Welcome back to You Are What You Eat! 

Let food be they medicine, thy medicine shall be thy food.
— - Hippocrates (460 - 377 BC) 

If you've ever wanted to find the fountain of youth, head to your produce department or farmers market. Today, we're talking all about fruits, veggies and why they are so critical to our bodies function.  Food contains nutrients that affect our cells and DNA which affect every organ system in our body. What we feed ourselves has a tremendous impact on our health.


You Are What You Eat!

Lesson of the Week: The Fountain of Youth is in Your Produce Section: Fruits and Veggies

I know. I know. You've been being told to eat your veggies since you can remember. There's a reason why though - they're awesome.

I remember when I was at a conference a little while ago and 3 top doctors in the United States were asked, "what do you do to stay healthy?".  One doctor said, "It's hard to make a case against eating vegetables." So true! If you're curious, the other 2 habits they cited were daily exercise and sleep!

Making the case for Fruits and Veggies

Fruits and vegetables contain vitamins, minerals, phytochemicals and fiber. These phytochemicals better known as antioxidants help to give foods their color, flavor, smell and many of their health benefits. Antioxidants also help to stimulate the immune system, reduce inflammation, prevent DNA damage and slow the growth rate of cancer cells.  

Fruits and veggies are famous for their anti-aging, anti-allergy, anti-stress, cholesterol lowering and cancer fighting abilities. This is the reason why so many of us are trying to eat more plant based meals. A large, 10 year study found that a greater variety and quantity of vegetables was associated with a lower risk of Type 2 Diabetes . In addition, a massive study of 124,086 men and women over a 24 year period found that a diet with a high intake of flavonols, flavan-3-ols, anthocyanins and flavonoid polymers may contribute to better weight control.

They can also reduce our risk of a stroke! A 2011 study in the Journal Stroke found that for every 25 g/day of white colored fruits(like an apple) or vegetables someone ate per day, the risk of a stroke was reduced by 9%. 1 medium apple is typically about 180 g. In fact, the Iowa Women's Study studied 34,000 post-menopausal women and found apples, pears and wine to be 3 of the most protective foods against cardiovascular and coronary heart disease.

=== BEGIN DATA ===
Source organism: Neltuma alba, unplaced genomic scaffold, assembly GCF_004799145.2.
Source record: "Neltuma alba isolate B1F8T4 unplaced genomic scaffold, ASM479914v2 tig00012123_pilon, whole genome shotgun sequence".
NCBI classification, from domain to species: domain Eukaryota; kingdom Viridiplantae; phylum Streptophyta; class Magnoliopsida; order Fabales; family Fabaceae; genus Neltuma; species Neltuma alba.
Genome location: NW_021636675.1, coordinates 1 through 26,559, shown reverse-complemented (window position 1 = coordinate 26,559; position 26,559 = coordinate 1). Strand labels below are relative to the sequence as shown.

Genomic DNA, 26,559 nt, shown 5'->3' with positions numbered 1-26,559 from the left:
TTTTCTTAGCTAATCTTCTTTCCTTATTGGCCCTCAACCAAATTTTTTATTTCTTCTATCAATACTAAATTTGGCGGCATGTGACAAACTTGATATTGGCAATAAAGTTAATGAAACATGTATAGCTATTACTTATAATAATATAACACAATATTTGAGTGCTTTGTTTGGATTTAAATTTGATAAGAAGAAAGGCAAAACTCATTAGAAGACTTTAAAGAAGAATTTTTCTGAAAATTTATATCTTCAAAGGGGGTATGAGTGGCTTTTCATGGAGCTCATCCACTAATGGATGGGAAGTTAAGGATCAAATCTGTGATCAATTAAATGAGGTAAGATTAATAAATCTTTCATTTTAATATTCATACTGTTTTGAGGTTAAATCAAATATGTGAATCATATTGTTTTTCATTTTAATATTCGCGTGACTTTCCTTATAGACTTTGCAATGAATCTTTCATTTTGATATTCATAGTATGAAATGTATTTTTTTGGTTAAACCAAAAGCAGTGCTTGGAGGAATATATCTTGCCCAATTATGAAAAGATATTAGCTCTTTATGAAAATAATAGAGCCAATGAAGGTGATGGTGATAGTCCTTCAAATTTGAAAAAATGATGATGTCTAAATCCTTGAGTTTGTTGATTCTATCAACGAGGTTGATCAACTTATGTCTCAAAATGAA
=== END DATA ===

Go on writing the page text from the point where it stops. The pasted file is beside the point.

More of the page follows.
The owner of my local farmer's Market snapped this picture of me with my "Loot" for their newsletter. 

The owner of my local farmer's Market snapped this picture of me with my "Loot" for their newsletter. 

As I said, fruits and vegetables are also nature's anti-aging products. They play a critical role in helping us feel and look fantastic. One reason why is they contain antioxidants and also water.

So, what exactly is an antioxidant? 

Antioxidants fight the free radicals in our body that can result from the oxidation process. Oxidation happens any time that oxygen interacts with a cell and is a natural part of life. For instance, when you cut up an apple and leave it on a plate for a bit, oxidation causes it to turn brown. 

Unfortunately, free radicals can occur in our body as a result of oxidation. Free radicals get their name because they are missing a molecule and they're free and on the hunt to pair up with another molecule. Because of this, these free radicals can go on to damage other cells, their membranes and their DNA. This can set off a chain reaction of damage to cells. These damaged cells can lead to disease, cancer, aging and inflammation. External sources like cigarette smoking, sunlight, pollution, and even pesticides in our foods are also causes of free radicals.

Antioxidants are our bodies defense system! They fight against these free radicals and the damage they can cause. Our bodies produce some antioxidants but our supply can get overwhelmed, especially when there are external causes. This is why we want to try and fortify our supply of antioxidants by consuming a variety of foods packed with antioxidants. 

Are antioxidants only found in fruits and vegetables?

Nope. You can also find them in legumes, whole grains and nuts. Legumes are beans, lentils and peanuts. Technically, a peanut isn't a nut.

In general, think brightly colored fruits and vegetables, beans, nuts, tea, coffee, wine, spices, herbs and even dark chocolate.  Today, we're concentrating on fruits and veggies but start working to incorporate all these foods where you can.

What's a serving of a fruit or veggie? 

In general, a serving size for medium apple is about the size of a tennis ball. For canned, frozen or fresh fruit or vegetables, a 1/2 cup is typically a serving size. For leafy greens, approximately 3 cups raw or a 1/2 cup cooked. 

What colors should you strive to eat each day?

Aim for the colors of the rainbow! Dark green, pale green, white, orange, yellow, red and purple are all awesome. With spring's arrival, there are so many beautiful and fresh local fruits and vegetables heading our way.

Some people ask me about the sugar in fruit, remember, the sugar in fruit is not the same as added sugar because fruit is loaded with fiber, vitamins and minerals. 

Your homework this week is to eat 3 - 5 servings of fruit and 3 -5 servings of veggies each day. Aim for as many colors as possible. As usual, we'll check in at the end of the week and see how you feel.

Good luck with your homework! Don't forget to check out your shopping list.

I'll see you on Tuesday with your first quiz of the week!

All material provided here is for informational or educational purposes only. Please consult your physician regarding the applicability of any opinions or recommendations with respect to your symptoms or medical condition. Use or reproduction of text or photographs is prohibited without written permission from WellStyles Consulting®.